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In SA, as in most of Africa, a struggle of epic proportions has been raging between the “haves” and “have-nots”, this in a world where we are told no-one owes anyone anything. It is a dangerous world because the “haves” have much and are few and the “have-nots” lack much and are plentiful. It has always been a recipe for disaster. It is after all the scourge that plagues all unequal societies.

Democracy, and the rule of law it enshrines, has always been touted as the mechanism to hold together the fragile truce between the “haves” and “have-nots”. But it is nowhere near a guarantee. It is an assumption at best and you know what they say about assumptions.

The polarising effects of the economic gap between the “haves” and “have-nots” have always been crying out for a hero to save the day, so to speak. It is against this background that desperate men seek desperate measures.

Desperation has been the staple of the “have-nots”, who struggle unseen on the margins of society. In seeking redress from historical injustices and present-day poverty, the poor either turn to men of God or politicians for solutions.

It is no coincidence then that radical political elements thrive in desperate times. They thrive because they are masters in the act of owning the pain and suffering of the downtrodden. You can call it political empathy but really it is nothing more than opportunism veiled as empathy. As a gimmick, it works very well. It works precisely because desperate people are vulnerable to political messiahs who promise to deliver them from oppression and lead them to the Promised Land.

For about four years now, the down and out have looked to Julius Malema with ardent fervour — like believers of the gospel look to the Messiah. Malema managed to capture their hearts and minds and gave them hope. His believers have drawn much encouragement from his rhetoric. They have sung and marched with him in the name of economic freedom. Some say they would have died for him if necessary and still others fervently await his resurrection from the political wilderness to complete the task at hand.

But at this point in time Malema does not seem to be the political messiah. Instead he has been shown to be more of an enterprising politician who, in the name of the people, sought to be a kingmaker in the ANC. Here was a young radical who purportedly championed the cause of the poor but lived the life of the rich. A politician who sought greatness by extending to SA a radical policy, one that nearly destroyed Zimbabwe. It was a policy born out of anger, frustration and despair at the painstakingly slow pace of transformation and the continued marginalisation of previously disadvantaged groups from the mainstream economy. It was a policy that sought to speedily rectify economic injustices through the exercise, some believe, of unjust political power. It is, what history will record as, Mugabeism.

When Robert Mugabe began the process of indigenising the economy of Zimbabwe, using tactics and methods that attracted the ire and condemnation of many around the world, very few could conceive that his brand of policies had a chance of catching on elsewhere. And yet in calling for “expropriation without compensation”, Malema emerged as one of the strongest proponents of Mugabeism, much to the anxiety of the “haves”. For the “have-nots”, Mugabeism appears to be the only way to reclaim their dignity and find economic prosperity.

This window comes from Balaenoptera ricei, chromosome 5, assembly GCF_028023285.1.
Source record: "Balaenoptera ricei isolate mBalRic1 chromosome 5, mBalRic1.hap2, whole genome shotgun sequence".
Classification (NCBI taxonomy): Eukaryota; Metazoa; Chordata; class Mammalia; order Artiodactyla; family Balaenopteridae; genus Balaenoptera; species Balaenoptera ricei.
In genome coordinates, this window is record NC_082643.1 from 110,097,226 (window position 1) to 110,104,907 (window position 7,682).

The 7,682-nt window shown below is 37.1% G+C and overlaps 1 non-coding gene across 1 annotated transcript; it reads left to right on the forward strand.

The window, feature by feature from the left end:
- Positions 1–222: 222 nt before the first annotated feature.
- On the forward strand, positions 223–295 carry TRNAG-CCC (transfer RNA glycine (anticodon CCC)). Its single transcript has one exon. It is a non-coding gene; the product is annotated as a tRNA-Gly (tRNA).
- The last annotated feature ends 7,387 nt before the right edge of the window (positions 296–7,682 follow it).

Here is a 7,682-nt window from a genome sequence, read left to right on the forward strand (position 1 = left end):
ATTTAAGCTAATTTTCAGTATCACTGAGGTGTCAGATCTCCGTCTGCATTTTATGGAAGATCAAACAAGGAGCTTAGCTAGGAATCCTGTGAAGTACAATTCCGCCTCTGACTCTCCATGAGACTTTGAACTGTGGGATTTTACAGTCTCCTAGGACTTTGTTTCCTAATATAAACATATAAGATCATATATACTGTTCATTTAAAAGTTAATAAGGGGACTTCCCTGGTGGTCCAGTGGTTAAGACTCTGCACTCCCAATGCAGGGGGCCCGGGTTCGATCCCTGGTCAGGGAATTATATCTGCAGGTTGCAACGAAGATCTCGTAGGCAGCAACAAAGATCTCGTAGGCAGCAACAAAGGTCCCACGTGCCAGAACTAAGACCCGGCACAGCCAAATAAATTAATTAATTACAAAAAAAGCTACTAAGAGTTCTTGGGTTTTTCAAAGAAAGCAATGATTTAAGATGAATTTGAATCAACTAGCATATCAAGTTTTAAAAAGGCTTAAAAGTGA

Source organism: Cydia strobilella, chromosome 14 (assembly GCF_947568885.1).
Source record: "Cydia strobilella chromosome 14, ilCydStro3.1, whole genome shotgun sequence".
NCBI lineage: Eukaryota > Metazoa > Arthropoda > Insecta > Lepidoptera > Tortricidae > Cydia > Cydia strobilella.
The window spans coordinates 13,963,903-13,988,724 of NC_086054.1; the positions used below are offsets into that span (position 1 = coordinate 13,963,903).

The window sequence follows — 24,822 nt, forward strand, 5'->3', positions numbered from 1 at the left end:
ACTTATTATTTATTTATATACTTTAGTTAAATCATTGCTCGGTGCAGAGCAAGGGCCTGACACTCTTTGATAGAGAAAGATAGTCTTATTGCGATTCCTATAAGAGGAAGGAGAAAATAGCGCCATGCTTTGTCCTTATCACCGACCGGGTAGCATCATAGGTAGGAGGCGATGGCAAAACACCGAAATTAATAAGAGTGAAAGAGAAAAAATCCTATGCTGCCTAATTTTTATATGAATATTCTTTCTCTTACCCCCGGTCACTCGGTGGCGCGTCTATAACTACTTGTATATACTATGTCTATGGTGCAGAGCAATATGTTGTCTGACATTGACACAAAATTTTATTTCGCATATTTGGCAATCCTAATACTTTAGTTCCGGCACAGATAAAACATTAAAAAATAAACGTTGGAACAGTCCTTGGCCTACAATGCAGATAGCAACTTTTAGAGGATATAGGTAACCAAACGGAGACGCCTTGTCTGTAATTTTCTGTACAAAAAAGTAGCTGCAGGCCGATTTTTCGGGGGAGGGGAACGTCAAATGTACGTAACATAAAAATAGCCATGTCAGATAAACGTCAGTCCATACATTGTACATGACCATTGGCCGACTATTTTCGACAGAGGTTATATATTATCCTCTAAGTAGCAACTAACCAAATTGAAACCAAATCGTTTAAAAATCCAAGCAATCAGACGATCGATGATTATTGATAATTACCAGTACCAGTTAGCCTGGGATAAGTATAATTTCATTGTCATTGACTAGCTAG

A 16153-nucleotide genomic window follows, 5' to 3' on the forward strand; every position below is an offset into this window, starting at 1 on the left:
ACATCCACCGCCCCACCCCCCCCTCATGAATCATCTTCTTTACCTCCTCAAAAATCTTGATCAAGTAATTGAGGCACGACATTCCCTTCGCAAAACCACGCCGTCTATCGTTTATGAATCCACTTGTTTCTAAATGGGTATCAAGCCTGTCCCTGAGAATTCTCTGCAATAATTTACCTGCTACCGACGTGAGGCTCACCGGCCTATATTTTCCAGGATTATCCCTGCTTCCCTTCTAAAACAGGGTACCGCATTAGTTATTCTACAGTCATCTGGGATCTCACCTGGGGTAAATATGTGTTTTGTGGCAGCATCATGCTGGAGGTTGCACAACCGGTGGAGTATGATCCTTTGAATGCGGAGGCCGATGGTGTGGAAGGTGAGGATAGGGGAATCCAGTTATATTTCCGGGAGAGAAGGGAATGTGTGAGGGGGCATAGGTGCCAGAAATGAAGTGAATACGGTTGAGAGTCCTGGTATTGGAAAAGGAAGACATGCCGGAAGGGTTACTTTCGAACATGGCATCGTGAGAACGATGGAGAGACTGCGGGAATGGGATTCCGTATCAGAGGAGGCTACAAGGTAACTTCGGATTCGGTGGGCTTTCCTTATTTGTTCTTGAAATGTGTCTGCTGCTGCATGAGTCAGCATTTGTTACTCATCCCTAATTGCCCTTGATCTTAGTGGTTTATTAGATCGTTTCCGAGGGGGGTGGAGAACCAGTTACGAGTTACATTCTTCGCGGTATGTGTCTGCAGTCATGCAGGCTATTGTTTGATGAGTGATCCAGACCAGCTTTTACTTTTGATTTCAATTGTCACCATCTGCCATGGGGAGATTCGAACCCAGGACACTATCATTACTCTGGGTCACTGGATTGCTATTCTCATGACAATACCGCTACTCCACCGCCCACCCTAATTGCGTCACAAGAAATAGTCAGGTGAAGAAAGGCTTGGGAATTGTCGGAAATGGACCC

It is what it is; people believe what they want to believe. Most importantly they believe a compelling message regardless of the preacher. Malema preached Mugabeism to SA and held the nation in the powerful sway of this seductive gospel, which promises much but like most things in politics, has the potential to disappoint on a catastrophic scale.

Mugabe’s latter-day ideologies have found a tipping point in Malema. Though the messenger has now been muzzled, there is no denying that the message has been preached and the converts have been many. Indeed, the converts number in the millions and for as long as there are the fertile grounds of despondency, disillusionment and desperation, Mugabeism, which has now firmly taken root, will continue to thrive.

It is said that the mind once expanded to the dimensions of larger ideas can never shrink back to its original size. Those ideas need not necessarily be good. They only need to be compelling regardless of the danger they pose. In Mugabeism, the poor of SA have placed their trust and pinned their hopes. The “haves” will shudder knowing they cannot stop the power of an idea whose time has come. Anyone who comes in the name of Mugabeism, even a resurrected Malema himself, will be listened to and followed.

The rationale of any gospel is to bring good news to those accustomed to what is bad and ugly; those yearning for change from conditions they deem undesirable. In preaching Mugabeism, Malema successfully sowed the belief in the hearts of many that poverty and economic marginalisation could be gotten rid of by applying a policy that ironically seeks to build something new through the destruction of the old and which in destroying the old, sometimes threatens the very livelihoods of the those who yearn for a better future.


  • Jeremiah Kure is a professional working in the corporate governance arena, based in Johannesburg. He is the founder of the Heights We Must Climb movement and a firm believer in a progressive Africa; an Africa not tied to her stereotyped past but one that is steadily reclaiming her dignity and potential in the global space.


Jeremiah Kure

Jeremiah Kure is a professional working in the corporate governance arena, based in Johannesburg. He is the founder of the Heights We Must Climb movement and a firm believer in a progressive Africa; an...

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